Alec Nevala-Lee

Thoughts on art, culture, and the writing life.

A Song of DOS and WordStar

with 33 comments

WordStar

I was recently delighted to discover that George R.R. Martin, the author of A Song of Ice and Fire, still writes all of his novels on a DOS computer running WordStar. Martin isn’t a complete technophobe—he maintains an active blog, much to the dismay of fans who might prefer that he spend all of his time on other projects—but remains faithful to what he calls “the Duesenberg of word processing software (very old, but unsurpassed).” In itself, this isn’t all that surprising. Writers like to stick with what they know, either out of habit or superstition, and in particular, science fiction and fantasy authors have a tendency to persist in writing on antiquated systems, even as they allow their imaginations to roam far into the future. And although you don’t need to be a political conservative to be conservative about word processing, the two sometimes go hand in hand. Another prominent WordStar fan was the late William F. Buckley, Jr. who, when asked about his preference, said: “I’m told there are better programs, but I’m also told there are better alphabets.”

I’m particularly pleased to see WordStar singled out, because that’s the program I used to write my first novel. At the time, I was thirteen years old, and in the summer between seventh and eighth grade, I pounded out a science fiction novel heavily influenced by Dune and the work of Orson Scott Card, about a religious matriarchy on a watery planet populated by intelligent fish. The computer I used was the IBM clone in my parents’ office, and I still get a little misty when I recall its clunky monitor—white on black, with each letter comprised of visible pixels—and the mysteries of navigating its operating system. I also wrote fragments of stories on an even more ancient “portable” computer that weighed about twenty pounds and resided for about a year on the desk in my bedroom. It didn’t have a hard drive, but it had a keyboard and amber display, and that was all I needed. (All of what I wrote there, sadly, has been lost forever, and if it still exists at all, it’s on a floppy disk that would require considerable archaeological ingenuity to read.)

George R.R. Martin

Like most of us, I’ve since moved on to Word, but I can understand the impulse to remain loyal to what you find familiar: I wrote my first novel as an adult on Word 4.0, and resisted making any upgrades for a long time. (I still think the latest version has too many bells and whistles, but I’ve managed to get used to it.) Part of this can be chalked up to sentimentality: just as many of us tend to believe that popular music peaked around the time we got our first girlfriend or boyfriend, writers tend to cling to whatever tool or system they used at the time of their first great success. But there’s a practical element to it as well. Much of writing, as I’ve said many times before, boils down to habit, and writers are rightly nervous about upsetting the intricate balance of routines and rituals that they’ve developed over the years. Even the most productive writer knows that he’s one bad morning away from the hell of writer’s block, and it makes sense to persist in whatever works, when we’re surrounded by a universe of doubtful alternatives.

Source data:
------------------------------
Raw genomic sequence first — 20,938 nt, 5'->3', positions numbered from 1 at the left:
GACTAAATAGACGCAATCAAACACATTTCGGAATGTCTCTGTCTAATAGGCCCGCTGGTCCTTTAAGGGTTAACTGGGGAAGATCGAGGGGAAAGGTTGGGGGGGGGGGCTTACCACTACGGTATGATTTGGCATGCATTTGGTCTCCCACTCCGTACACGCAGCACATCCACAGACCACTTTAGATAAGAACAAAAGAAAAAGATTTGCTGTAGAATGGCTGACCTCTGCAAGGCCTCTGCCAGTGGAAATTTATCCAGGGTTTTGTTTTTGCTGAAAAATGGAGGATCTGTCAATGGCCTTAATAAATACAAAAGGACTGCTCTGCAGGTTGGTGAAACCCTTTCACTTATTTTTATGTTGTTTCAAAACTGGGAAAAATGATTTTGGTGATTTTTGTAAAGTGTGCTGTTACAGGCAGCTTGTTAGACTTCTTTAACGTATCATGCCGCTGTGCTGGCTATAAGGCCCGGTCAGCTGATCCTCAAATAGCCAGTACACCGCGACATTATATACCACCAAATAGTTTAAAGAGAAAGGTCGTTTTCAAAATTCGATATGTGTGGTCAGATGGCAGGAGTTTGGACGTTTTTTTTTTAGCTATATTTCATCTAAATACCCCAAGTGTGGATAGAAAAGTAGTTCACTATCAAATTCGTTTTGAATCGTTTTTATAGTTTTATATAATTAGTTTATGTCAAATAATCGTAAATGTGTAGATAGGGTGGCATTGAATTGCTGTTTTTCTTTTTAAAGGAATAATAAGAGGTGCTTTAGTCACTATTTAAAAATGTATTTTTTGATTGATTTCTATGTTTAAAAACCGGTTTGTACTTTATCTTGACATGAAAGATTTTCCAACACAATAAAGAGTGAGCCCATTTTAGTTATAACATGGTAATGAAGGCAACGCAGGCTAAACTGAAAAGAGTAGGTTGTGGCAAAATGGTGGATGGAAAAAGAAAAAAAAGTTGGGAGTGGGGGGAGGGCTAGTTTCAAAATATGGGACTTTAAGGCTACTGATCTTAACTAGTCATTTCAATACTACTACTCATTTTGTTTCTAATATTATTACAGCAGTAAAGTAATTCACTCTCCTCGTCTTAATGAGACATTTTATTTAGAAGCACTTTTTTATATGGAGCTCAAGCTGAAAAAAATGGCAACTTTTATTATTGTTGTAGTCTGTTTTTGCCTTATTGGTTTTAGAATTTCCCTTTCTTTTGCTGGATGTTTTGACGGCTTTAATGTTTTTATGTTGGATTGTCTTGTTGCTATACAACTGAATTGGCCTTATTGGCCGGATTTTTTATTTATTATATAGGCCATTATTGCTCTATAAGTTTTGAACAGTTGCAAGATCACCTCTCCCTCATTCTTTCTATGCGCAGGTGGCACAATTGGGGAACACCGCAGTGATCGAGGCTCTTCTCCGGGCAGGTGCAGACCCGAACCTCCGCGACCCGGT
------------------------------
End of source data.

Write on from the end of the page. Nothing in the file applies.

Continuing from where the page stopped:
And it’s possible that these writers are on to something. I once asked Stanley Schmidt, the legendary former editor of Analog, why he continued to write acceptance and rejection slips on a typewriter, rather than a computer, and his answer was simple: it’s faster. With a typewriter, you just roll in a fresh sheet of paper, type the message, and slide it into the envelope the author has hopefully provided, and you don’t need to worry about saving and printing. WordStar benefits from a similar simplicity. You aren’t distracted by fonts or anything more than the most rudimentary formatting, and you don’t need to worry about how the text will look on the screen: like the Model T Ford, WordStar will show you any color you like, as long as it’s black. Ultimately, it’s just you and the story, and if it isn’t working, there’s no way to fool yourself otherwise. Most of us, of course, will continue to write on a piece of technology far too advanced for our real needs. But in the end, the words are the stars.